nice command allows you to adjust the scheduling priority ("niceness") of a program. On all Unix-like systems I've used, niceness is specified by a range of integers, where -20 is the most favourable scheduling priority, 0 is the default, and 19 is the least favourable.
Having 0 as the default niceness is intuitive enough, but why were -20 and 19 selected as endpoints of the range? Why not -128 and 127, which would exactly fit in a signed 8-bit byte? Or why not -100 to 100, which is more intuitive to decimal-minded humans, or similarly but slightly more ergonomically, -99 to 99? Was the -20 to 19 range selected arbitrarily, or does it have some relationship to the internals of the scheduler that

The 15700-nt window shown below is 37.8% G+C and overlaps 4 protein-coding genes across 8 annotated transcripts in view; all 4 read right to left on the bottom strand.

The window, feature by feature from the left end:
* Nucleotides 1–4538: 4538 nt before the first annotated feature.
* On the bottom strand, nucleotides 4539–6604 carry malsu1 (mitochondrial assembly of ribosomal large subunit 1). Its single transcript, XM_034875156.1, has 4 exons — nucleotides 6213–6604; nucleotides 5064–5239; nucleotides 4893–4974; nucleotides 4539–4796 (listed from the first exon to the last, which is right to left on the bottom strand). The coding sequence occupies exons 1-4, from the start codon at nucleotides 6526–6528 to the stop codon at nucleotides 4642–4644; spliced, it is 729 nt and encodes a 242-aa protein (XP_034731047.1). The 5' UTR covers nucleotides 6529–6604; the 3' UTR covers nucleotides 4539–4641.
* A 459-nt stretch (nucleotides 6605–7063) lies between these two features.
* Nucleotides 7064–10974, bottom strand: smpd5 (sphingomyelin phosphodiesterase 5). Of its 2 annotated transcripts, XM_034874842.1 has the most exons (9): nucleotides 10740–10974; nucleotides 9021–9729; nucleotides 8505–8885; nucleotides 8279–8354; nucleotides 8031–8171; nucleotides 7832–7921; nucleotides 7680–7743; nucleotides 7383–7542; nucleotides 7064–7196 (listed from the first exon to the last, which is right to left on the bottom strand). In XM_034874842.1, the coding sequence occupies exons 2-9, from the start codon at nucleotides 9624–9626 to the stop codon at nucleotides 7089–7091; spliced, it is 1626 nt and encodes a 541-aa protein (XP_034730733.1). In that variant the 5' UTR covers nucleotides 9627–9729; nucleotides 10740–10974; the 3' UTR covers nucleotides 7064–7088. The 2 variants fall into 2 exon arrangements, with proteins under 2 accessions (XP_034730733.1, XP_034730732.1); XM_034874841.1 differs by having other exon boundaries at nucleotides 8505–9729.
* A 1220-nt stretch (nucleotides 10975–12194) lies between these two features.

nice originally interfaced with? (I understand that there is no such relationship today, at least for Linux, whose scheduler uses priorities in the range 0 to 139. However, I'm interested in the historical reasons for the -20 to 19 range.)